Totals for the year:
53 books read (okay, that's ridiculously low. I have to think of what books I've left off this list as I know I read far more than a book a week.)

23 books that I would recommend

Favorites of the year: The Hunger Games trilogy, Year of the Flood by Margaret Atwood, and Night Watch by Sergei Lukyanenko. I'd highly recommend the first two to everyone, and the third to fantasy fans!

Least favorites: There were no books this year I hated so much it made me angry, though The Queen's Fool by Philippa Gregory was pretty appalling. The Ugly Duckling by Iris Johansen is another one I feel guilty about re-donating to the library where some other unsuspecting reader may stumble upon it.

Looking back, I feel like I wasted too much time in 2010 reading thrillers and other books I wasn't excited about. I think that's why I can't recall so many of the books I read this year: they were forgettable. I did read a number of really wonderful books, though, some of which were a complete surprise how awesome they were. In 2011, though, I think I'd like to focus a little more on reading books that appeal to me rather than just because it happens to be sitting around.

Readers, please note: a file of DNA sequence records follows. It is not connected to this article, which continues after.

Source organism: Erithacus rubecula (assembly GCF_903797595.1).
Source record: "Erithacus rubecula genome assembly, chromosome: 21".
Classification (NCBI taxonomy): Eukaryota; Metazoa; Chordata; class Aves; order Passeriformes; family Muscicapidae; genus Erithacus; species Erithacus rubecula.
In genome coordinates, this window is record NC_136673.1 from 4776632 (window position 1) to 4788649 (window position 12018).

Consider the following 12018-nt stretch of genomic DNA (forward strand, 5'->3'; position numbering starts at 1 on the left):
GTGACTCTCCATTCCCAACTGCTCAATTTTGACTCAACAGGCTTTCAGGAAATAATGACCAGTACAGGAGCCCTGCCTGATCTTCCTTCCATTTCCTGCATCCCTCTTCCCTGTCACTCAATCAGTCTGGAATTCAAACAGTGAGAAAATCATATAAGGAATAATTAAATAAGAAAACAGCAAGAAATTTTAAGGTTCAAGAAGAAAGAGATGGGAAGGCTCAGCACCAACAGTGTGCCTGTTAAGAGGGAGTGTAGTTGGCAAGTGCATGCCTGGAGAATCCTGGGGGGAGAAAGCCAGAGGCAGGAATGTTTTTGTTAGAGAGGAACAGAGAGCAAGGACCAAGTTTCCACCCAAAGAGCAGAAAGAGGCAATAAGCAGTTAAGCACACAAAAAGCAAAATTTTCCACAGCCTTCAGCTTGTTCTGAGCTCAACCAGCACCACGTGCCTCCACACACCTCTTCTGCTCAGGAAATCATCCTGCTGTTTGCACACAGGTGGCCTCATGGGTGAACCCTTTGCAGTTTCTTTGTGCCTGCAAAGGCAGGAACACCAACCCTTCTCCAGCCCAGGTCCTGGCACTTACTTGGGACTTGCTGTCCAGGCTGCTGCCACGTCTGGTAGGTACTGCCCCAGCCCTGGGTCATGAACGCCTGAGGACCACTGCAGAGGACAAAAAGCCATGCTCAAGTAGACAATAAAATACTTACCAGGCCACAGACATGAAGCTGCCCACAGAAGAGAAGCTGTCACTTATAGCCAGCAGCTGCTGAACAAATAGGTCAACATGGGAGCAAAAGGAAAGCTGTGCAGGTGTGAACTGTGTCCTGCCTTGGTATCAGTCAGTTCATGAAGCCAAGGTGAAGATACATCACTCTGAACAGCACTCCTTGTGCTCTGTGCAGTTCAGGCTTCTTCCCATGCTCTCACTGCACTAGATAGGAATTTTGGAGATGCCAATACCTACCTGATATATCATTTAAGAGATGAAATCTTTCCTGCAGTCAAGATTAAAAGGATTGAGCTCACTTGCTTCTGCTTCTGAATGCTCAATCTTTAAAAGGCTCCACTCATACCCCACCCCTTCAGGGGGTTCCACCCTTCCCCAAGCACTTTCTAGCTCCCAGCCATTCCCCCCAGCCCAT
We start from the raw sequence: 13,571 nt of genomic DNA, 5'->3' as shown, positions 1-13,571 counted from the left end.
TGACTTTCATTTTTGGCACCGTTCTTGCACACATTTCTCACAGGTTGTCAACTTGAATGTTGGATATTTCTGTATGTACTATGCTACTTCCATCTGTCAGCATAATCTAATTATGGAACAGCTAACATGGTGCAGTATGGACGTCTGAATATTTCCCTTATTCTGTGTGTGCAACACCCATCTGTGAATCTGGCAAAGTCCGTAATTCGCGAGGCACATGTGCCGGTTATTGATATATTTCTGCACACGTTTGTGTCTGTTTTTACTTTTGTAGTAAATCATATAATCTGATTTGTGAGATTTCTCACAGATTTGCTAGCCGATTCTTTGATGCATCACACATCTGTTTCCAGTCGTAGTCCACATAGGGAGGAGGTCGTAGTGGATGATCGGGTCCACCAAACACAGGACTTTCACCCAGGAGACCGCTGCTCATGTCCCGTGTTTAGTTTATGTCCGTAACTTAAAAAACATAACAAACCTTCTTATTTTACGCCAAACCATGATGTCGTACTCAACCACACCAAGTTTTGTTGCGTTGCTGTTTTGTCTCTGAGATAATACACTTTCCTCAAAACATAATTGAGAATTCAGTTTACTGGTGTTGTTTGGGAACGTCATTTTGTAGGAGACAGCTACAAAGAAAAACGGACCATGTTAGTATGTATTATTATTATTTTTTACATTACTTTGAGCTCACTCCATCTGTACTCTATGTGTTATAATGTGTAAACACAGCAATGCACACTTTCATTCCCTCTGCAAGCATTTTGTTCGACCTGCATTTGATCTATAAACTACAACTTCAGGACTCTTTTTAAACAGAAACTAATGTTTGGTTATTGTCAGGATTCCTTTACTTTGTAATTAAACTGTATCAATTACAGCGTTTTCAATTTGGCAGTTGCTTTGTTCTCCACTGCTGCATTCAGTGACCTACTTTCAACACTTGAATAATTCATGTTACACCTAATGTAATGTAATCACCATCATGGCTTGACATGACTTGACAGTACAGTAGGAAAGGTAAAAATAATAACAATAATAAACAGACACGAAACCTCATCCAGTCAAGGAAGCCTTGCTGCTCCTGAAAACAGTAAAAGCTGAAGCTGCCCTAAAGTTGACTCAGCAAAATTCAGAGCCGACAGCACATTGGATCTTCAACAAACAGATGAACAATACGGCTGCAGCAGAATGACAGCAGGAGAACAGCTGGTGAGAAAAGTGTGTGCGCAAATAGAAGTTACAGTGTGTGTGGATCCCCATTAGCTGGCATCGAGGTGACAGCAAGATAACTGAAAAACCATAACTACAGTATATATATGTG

On that note, any recommendations for me?

Wrapping with fabric

In an effort to reduce paper waste, I decided this winter to try wrapping presents with fabric (called furoshiki).

Here's a picture of my mom's birthday present:

I also wrapped all the teacher gifts for N-man and B-man's teachers/specialists:

I wrapped a number more, but these turned out the best, probably because of perfectly easy box shape of these gifts.

What's my final call?

  • Pretty! Don't these just look so special and interesting?
  • Surprisingly easy! There are plenty of sites online that give directions. I especially liked this one. You can even find youtube videos.
  • No paper waste. Fabric can be easily reused.

  • Fabric is far more expensive than gift wrap.
  • I bought some flannel fabric because 1) it was half-off and 2) it had super-cute kid-friendly designs. I can use it, but it's not nearly as easy as the thin, silkier fabrics. You'll notice none of the pictures here are with flannel wraps!
  • While fabric can be easily reused for crafts (or for wrapping future presents), you never know if the person who receives the gift will end up reusing it, or if it'll just end up in the trash like wrapping paper would have.
So I guess in the end I'm still kind of up in the air about this one. What do you think?